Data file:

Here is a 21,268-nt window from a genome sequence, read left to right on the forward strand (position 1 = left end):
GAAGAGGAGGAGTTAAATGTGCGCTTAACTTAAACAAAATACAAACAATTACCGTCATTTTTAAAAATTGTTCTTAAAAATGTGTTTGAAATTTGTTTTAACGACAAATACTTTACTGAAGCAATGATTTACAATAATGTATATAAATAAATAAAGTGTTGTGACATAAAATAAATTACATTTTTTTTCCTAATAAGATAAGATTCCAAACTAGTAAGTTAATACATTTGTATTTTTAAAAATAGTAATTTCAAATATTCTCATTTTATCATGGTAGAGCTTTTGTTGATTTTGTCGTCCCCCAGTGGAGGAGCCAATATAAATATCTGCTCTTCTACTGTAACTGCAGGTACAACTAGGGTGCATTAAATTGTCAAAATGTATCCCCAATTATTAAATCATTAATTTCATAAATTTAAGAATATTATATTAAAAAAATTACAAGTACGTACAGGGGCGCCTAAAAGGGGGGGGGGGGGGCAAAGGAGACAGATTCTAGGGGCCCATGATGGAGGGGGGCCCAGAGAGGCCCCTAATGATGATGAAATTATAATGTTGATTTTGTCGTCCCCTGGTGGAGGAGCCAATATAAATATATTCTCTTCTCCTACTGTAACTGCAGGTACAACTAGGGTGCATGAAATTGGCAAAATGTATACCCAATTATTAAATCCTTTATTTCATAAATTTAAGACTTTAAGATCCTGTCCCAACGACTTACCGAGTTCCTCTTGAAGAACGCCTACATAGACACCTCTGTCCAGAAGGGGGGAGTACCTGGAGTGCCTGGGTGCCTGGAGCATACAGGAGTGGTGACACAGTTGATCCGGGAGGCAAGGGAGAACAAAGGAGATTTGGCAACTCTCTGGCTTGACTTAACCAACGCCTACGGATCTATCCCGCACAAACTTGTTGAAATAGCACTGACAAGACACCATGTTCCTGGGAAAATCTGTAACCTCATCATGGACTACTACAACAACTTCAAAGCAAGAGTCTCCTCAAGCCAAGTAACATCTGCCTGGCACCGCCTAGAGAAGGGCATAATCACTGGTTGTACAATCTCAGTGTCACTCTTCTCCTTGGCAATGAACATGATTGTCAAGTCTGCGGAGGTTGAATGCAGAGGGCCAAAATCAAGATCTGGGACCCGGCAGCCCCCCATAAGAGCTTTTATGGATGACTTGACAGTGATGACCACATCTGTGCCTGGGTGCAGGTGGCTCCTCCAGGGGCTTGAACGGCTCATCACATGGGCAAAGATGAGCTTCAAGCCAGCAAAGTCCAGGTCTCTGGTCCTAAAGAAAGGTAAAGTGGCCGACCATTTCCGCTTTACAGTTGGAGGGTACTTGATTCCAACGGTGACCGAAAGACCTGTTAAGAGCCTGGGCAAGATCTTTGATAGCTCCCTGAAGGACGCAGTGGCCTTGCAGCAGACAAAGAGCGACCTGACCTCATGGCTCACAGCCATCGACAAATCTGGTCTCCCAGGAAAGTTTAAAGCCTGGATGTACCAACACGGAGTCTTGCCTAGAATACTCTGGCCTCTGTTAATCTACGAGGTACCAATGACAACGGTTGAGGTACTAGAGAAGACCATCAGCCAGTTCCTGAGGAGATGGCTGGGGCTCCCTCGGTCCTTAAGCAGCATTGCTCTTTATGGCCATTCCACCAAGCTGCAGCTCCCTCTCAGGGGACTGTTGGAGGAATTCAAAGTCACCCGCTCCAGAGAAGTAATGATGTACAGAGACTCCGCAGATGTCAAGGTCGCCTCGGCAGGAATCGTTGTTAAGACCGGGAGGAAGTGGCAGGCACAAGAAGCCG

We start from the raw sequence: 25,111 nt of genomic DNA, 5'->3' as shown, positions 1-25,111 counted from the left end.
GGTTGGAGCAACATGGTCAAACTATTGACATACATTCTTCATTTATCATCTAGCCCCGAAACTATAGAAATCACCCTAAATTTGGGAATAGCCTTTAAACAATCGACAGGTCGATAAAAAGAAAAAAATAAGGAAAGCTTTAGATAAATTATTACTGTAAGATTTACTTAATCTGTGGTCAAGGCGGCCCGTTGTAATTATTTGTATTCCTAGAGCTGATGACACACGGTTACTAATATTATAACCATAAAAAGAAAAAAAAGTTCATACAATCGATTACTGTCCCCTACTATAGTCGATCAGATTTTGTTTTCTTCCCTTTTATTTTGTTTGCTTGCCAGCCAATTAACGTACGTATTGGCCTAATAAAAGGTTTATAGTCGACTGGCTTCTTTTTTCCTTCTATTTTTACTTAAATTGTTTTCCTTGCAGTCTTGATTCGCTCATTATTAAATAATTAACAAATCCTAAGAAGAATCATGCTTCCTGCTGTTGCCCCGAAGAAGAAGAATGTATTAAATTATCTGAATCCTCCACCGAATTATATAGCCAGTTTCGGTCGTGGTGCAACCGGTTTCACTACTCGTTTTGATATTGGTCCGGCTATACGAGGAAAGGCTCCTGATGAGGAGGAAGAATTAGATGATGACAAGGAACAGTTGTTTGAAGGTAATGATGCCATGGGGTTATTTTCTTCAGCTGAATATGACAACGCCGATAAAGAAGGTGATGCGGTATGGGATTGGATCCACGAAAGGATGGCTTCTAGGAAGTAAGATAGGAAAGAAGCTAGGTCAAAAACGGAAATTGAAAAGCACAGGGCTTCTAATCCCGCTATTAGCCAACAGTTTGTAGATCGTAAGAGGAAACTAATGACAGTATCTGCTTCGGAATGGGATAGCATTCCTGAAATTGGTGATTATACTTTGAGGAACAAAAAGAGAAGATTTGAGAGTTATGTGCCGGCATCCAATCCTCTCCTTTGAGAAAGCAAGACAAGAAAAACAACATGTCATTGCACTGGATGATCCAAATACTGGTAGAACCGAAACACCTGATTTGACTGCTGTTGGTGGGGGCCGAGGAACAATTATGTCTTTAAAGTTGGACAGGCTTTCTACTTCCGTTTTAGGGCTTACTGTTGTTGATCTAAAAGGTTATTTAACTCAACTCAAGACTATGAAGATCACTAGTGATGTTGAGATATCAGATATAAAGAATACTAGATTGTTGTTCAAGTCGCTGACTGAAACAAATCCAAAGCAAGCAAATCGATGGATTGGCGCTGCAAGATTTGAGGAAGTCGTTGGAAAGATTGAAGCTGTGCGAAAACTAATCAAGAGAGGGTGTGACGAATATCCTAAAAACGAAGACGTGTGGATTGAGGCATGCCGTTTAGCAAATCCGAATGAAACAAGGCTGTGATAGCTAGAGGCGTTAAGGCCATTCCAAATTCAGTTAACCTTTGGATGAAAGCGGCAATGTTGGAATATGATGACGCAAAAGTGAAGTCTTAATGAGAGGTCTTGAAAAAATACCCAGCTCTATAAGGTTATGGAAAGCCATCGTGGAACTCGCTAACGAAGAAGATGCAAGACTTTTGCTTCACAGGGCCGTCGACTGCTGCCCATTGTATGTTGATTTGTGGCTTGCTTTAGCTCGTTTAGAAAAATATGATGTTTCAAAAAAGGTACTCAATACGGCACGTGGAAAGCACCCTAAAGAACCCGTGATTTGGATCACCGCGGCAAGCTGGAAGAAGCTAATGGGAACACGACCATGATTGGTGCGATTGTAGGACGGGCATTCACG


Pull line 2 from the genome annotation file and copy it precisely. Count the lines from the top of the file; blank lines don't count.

GAAGAGGAGGAGTTAAATGTGCGCTTAACTTAAACAAAATACAAACAATTACCGTCATTTTTAAAAATTGTTCTTAAAAATGTGTTTGAAATTTGTTTTAACGACAAATACTTTACTGAAGCAATGATTTACAATAATGTATATAAATAAATAAAGTGTTGTGACATAAAATAAATTACATTTTTTTTCCTAATAAGATAAGATTCCAAACTAGTAAGTTAATACATTTGTATTTTTAAAAATAGTAATTTCAAATATTCTCATTTTATCATGGTAGAGCTTTTGTTGATTTTGTCGTCCCCCAGTGGAGGAGCCAATATAAATATCTGCTCTTCTACTGTAACTGCAGGTACAACTAGGGTGCATTAAATTGTCAAAATGTATCCCCAATTATTAAATCATTAATTTCATAAATTTAAGAATATTATATTAAAAAAATTACAAGTACGTACAGGGGCGCCTAAAAGGGGGGGGGGGGGGCAAAGGAGACAGATTCTAGGGGCCCATGATGGAGGGGGGCCCAGAGAGGCCCCTAATGATGATGAAATTATAATGTTGATTTTGTCGTCCCCTGGTGGAGGAGCCAATATAAATATATTCTCTTCTCCTACTGTAACTGCAGGTACAACTAGGGTGCATGAAATTGGCAAAATGTATACCCAATTATTAAATCCTTTATTTCATAAATTTAAGACTTTAAGATCCTGTCCCAACGACTTACCGAGTTCCTCTTGAAGAACGCCTACATAGACACCTCTGTCCAGAAGGGGGGAGTACCTGGAGTGCCTGGGTGCCTGGAGCATACAGGAGTGGTGACACAGTTGATCCGGGAGGCAAGGGAGAACAAAGGAGATTTGGCAACTCTCTGGCTTGACTTAACCAACGCCTACGGATCTATCCCGCACAAACTTGTTGAAATAGCACTGACAAGACACCATGTTCCTGGGAAAATCTGTAACCTCATCATGGACTACTACAACAACTTCAAAGCAAGAGTCTCCTCAAGCCAAGTAACATCTGCCTGGCACCGCCTAGAGAAGGGCATAATCACTGGTTGTACAATCTCAGTGTCACTCTTCTCCTTGGCAATGAACATGATTGTCAAGTCTGCGGAGGTTGAATGCAGAGGGCCAAAATCAAGATCTGGGACCCGGCAGCCCCCCATAAGAGCTTTTATGGATGACTTGACAGTGATGACCACATCTGTGCCTGGGTGCAGGTGGCTCCTCCAGGGGCTTGAACGGCTCATCACATGGGCAAAGATGAGCTTCAAGCCAGCAAAGTCCAGGTCTCTGGTCCTAAAGAAAGGTAAAGTGGCCGACCATTTCCGCTTTACAGTTGGAGGGTACTTGATTCCAACGGTGACCGAAAGACCTGTTAAGAGCCTGGGCAAGATCTTTGATAGCTCCCTGAAGGACGCAGTGGCCTTGCAGCAGACAAAGAGCGACCTGACCTCATGGCTCACAGCCATCGACAAATCTGGTCTCCCAGGAAAGTTTAAAGCCTGGATGTACCAACACGGAGTCTTGCCTAGAATACTCTGGCCTCTGTTAATCTACGAGGTACCAATGACAACGGTTGAGGTACTAGAGAAGACCATCAGCCAGTTCCTGAGGAGATGGCTGGGGCTCCCTCGGTCCTTAAGCAGCATTGCTCTTTATGGCCATTCCACCAAGCTGCAGCTCCCTCTCAGGGGACTGTTGGAGGAATTCAAAGTCACCCGCTCCAGAGAAGTAATGATGTACAGAGACTCCGCAGATGTCAAGGTCGCCTCGGCAGGAATCGTTGTTAAGACCGGGAGGAAGTGGCAGGCACAAGAAGCCG